In Patience With God, Frank Schaeffer goes to great lengths to illustrate the problems of integrity that plague fundamentalists. Frank understands these problems very well because he experienced them himself. In fact, the problems grew so intense for Frank that they eventually propelled him out of the fundamentalist fold. I also understand these problems because of my childhood experience on the fundamentalist side of Catholicism and later my membership in another fundamentalist Christian church some years ago.
Frank's message in the novels of his Calvin Becker Trilogy (Portofino, Zermatt, Saving Grandma), his memoir Crazy For God, and his most recent book Patience With God is that fundamentalist Christianity will drive you crazy. This is because fundamentalism does not match reality. The real world is based on paradox. Fundamentalism demands a certainty that is impossible. Thus, fundamentalists are constantly butting up against reality.
One huge problem is that fundamentalists are required to believe crazy things about God. The one that caused me the most problems in my Catholic childhood was trying to twist my mind inside out to hold these two ideas together--to believe that God loved me and that I loved God, and also to believe that God would clamp down immediately with harsh punishments for small infractions. After all, God demanded that a man be stoned for gathering sticks on the Sabbath as the Israelites wandered in the desert, God killed Uzza instantly for reaching out to steady the Ark of the Covenant on its way to Jerusalem, God would send me to hell for eternity if I missed Mass on Sunday or ate meat on Friday or had impure thoughts and then died before making a good confession, God sent people to hell for eternity if they denied God even in the face of excruciating torture. God was terrifying. I was terrified of God. But I had to believe that God loved me and that I loved God because it was a mortal sin not to do so. So I tried to convince myself that God loved me and that I loved God. The strain of trying to believe that a cosmic tyrant loved me and that I loved this tyrant was intolerable.
Another telling problem of integrity for fundamentalists is the way fundamentalists treat those among themselves who begin to question fundamentalist beliefs and who leave the fold. On page 26, Frank asks, "What does it say about the nature of faith in God that when a believer--say, a former evangelical/fundamentalist like me--questions his or her faith or changes it, there are otherwise seemingly sane people so threatened that they take the time to call down God's judgment on the questioner?" Frank points out that fundamentalists see themselves as a minority voice for "truth" in the face of a monolithic secular culture and that any depletion in their numbers frightens them. I also think that deserters suggest the intolerable idea that there may be holes in the fundamentalist belief system. To a fundamentalist, an unbeliever can be seen as ignorant, but a deserter KNEW. If fundamentalist truth is so compelling, how can an insider dissent? Could it be that fundamentalist faith has holes after all? Fundamentalists cannot face the thought that their belief system is not watertight, so they must destroy the deserter, whose very desertion suggests the possibility of holes.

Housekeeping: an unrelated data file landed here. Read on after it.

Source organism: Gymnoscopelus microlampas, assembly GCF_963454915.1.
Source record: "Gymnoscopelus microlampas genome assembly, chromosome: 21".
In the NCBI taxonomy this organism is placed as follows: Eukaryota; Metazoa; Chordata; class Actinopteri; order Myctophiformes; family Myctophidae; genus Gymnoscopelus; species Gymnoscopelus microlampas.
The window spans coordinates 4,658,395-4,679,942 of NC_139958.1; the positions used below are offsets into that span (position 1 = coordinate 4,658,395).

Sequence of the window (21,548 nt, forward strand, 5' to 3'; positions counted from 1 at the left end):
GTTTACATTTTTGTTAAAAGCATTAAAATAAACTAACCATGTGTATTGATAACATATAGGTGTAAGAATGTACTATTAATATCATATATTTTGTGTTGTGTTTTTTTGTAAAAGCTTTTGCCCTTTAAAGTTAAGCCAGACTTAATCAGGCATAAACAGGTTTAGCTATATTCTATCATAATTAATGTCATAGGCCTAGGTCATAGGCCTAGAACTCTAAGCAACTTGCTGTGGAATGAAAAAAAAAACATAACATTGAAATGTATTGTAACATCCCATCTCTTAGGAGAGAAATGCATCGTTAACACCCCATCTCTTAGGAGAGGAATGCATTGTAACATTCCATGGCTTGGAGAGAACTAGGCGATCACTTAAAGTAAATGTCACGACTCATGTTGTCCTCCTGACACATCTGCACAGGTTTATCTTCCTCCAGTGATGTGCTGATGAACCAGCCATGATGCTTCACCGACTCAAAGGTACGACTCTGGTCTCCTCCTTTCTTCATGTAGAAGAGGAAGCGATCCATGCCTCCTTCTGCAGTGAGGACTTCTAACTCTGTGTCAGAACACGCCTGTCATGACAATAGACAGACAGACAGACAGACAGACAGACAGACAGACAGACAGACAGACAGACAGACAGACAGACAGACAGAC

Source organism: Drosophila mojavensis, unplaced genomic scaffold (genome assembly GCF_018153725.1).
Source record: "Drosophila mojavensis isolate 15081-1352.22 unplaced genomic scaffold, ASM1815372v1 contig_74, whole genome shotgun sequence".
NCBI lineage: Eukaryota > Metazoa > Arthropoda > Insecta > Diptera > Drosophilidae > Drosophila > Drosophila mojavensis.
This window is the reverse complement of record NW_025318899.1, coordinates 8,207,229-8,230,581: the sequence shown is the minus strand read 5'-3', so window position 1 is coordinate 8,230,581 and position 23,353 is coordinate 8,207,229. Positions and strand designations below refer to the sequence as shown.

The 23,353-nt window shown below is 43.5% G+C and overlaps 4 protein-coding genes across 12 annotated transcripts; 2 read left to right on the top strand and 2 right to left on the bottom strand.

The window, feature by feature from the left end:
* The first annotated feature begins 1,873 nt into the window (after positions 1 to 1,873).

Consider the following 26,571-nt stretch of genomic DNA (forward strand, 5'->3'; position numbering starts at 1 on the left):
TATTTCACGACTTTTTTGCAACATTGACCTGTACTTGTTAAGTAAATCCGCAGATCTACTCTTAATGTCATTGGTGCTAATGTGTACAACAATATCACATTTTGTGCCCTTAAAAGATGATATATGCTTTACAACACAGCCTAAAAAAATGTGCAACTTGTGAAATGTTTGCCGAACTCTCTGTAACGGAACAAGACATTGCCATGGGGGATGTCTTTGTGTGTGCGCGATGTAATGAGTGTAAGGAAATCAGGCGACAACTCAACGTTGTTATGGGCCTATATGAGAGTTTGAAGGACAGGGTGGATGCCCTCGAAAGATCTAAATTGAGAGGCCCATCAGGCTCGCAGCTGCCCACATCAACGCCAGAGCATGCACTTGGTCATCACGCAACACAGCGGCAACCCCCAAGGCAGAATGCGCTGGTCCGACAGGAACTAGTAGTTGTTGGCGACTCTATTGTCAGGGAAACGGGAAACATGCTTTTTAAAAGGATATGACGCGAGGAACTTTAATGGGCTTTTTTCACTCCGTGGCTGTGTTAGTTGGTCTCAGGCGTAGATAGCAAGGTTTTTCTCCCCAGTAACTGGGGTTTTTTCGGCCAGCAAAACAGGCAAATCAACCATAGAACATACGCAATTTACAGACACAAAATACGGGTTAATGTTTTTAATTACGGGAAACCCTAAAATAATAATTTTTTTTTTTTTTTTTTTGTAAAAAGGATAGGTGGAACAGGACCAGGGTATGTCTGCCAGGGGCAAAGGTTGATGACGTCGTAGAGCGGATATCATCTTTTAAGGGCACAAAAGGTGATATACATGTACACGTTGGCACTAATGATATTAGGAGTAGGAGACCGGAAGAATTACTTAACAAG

Frank says that fundamentalists, particularly leaders, who continue in their fundamentalist beliefs end up in one of two ways. On page 147, Frank says that "they either go nuts . . . or they secretly quit believing but don't say so." Those who go nuts do so because, as Frank also says on page 147, "they are forced to try to reconcile the irreconcilable." They manage to stay in the fold, though, by strictly limiting their interactions to other fundamentalists, so that their beliefs, however crazy, receive constant reinforcement. Those who secretly quit believing are too frightened of life in the real world to voice their doubts openly. To leave the fold would mean having to find work in the real world and all they know how to do is to preach fundamentalism. Frank confesses that this is what kept him a fundamentalist for so long. Frank did finally leave because he courageously recognized that he was well on the way to losing his own soul if he stayed, for he was preaching what he knew to be a lie.
Tellingly, Frank says on page 100, "Making my final break with my evangelical/fundamentalist past was like turning on some sort of creative tap." On page 147, Frank says, "I started to treat Genie and my children better too. Unhappy men serving a weird, angry God make bad husbands, especially if 'serving God' provides an excuse for covering up (and thus never dealing with) one's faults in the name of protecting one's ministry." Also on page 147, Frank says, "And conversations became conversations rather than evangelistic ploys." In other words, when Frank left fundamentalism, things fell into place in terms of creativity and relationships.
I believe that this is another reason why Frank is so honest about his own failings in his books. I think that it is just such a sheer relief for him to tell the truth. As Frank says on page 105, ""As someone raised on the idea that my loyalty wasn't to the truth but to 'our faith,' writing the simple truth (as I understand it) still feels revolutionary. With my first novels it was such a relief to be writing whatever I wanted to write, where the point was to let the story's needs, rather than the needs of 'Christian' propaganda, let alone the rules of the Church Ladies (or even Orthodox propaganda), dictate the direction of my work."